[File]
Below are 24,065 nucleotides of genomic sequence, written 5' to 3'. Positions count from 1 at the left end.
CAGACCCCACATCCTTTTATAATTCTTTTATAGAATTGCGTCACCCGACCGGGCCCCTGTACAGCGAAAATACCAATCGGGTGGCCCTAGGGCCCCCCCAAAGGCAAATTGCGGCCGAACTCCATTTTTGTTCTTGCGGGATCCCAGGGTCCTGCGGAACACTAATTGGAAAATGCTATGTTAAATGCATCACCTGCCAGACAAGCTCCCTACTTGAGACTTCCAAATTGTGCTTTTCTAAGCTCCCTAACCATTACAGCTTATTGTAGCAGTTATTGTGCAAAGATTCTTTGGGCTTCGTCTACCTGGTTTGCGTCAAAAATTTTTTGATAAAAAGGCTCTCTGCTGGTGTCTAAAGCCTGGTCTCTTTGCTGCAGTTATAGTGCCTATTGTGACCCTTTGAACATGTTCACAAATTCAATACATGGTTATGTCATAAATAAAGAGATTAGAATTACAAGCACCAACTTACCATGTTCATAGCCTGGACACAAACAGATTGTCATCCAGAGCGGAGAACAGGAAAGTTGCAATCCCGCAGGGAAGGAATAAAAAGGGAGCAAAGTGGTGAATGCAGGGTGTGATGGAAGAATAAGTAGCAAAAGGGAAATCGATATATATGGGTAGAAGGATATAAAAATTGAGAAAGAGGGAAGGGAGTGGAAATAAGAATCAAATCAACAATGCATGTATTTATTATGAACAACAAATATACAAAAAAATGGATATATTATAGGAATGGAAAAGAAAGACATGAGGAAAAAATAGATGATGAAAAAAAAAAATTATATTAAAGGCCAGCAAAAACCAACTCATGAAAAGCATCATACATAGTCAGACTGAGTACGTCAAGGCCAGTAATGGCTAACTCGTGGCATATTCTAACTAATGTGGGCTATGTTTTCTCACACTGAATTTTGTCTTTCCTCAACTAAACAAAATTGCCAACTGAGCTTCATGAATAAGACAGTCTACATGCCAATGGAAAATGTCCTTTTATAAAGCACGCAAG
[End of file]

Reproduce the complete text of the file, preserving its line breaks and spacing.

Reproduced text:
Below are 24,065 nucleotides of genomic sequence, written 5' to 3'. Positions count from 1 at the left end.
CAGACCCCACATCCTTTTATAATTCTTTTATAGAATTGCGTCACCCGACCGGGCCCCTGTACAGCGAAAATACCAATCGGGTGGCCCTAGGGCCCCCCCAAAGGCAAATTGCGGCCGAACTCCATTTTTGTTCTTGCGGGATCCCAGGGTCCTGCGGAACACTAATTGGAAAATGCTATGTTAAATGCATCACCTGCCAGACAAGCTCCCTACTTGAGACTTCCAAATTGTGCTTTTCTAAGCTCCCTAACCATTACAGCTTATTGTAGCAGTTATTGTGCAAAGATTCTTTGGGCTTCGTCTACCTGGTTTGCGTCAAAAATTTTTTGATAAAAAGGCTCTCTGCTGGTGTCTAAAGCCTGGTCTCTTTGCTGCAGTTATAGTGCCTATTGTGACCCTTTGAACATGTTCACAAATTCAATACATGGTTATGTCATAAATAAAGAGATTAGAATTACAAGCACCAACTTACCATGTTCATAGCCTGGACACAAACAGATTGTCATCCAGAGCGGAGAACAGGAAAGTTGCAATCCCGCAGGGAAGGAATAAAAAGGGAGCAAAGTGGTGAATGCAGGGTGTGATGGAAGAATAAGTAGCAAAAGGGAAATCGATATATATGGGTAGAAGGATATAAAAATTGAGAAAGAGGGAAGGGAGTGGAAATAAGAATCAAATCAACAATGCATGTATTTATTATGAACAACAAATATACAAAAAAATGGATATATTATAGGAATGGAAAAGAAAGACATGAGGAAAAAATAGATGATGAAAAAAAAAAATTATATTAAAGGCCAGCAAAAACCAACTCATGAAAAGCATCATACATAGTCAGACTGAGTACGTCAAGGCCAGTAATGGCTAACTCGTGGCATATTCTAACTAATGTGGGCTATGTTTTCTCACACTGAATTTTGTCTTTCCTCAACTAAACAAAATTGCCAACTGAGCTTCATGAATAAGACAGTCTACATGCCAATGGAAAATGTCCTTTTATAAAGCACGCAAG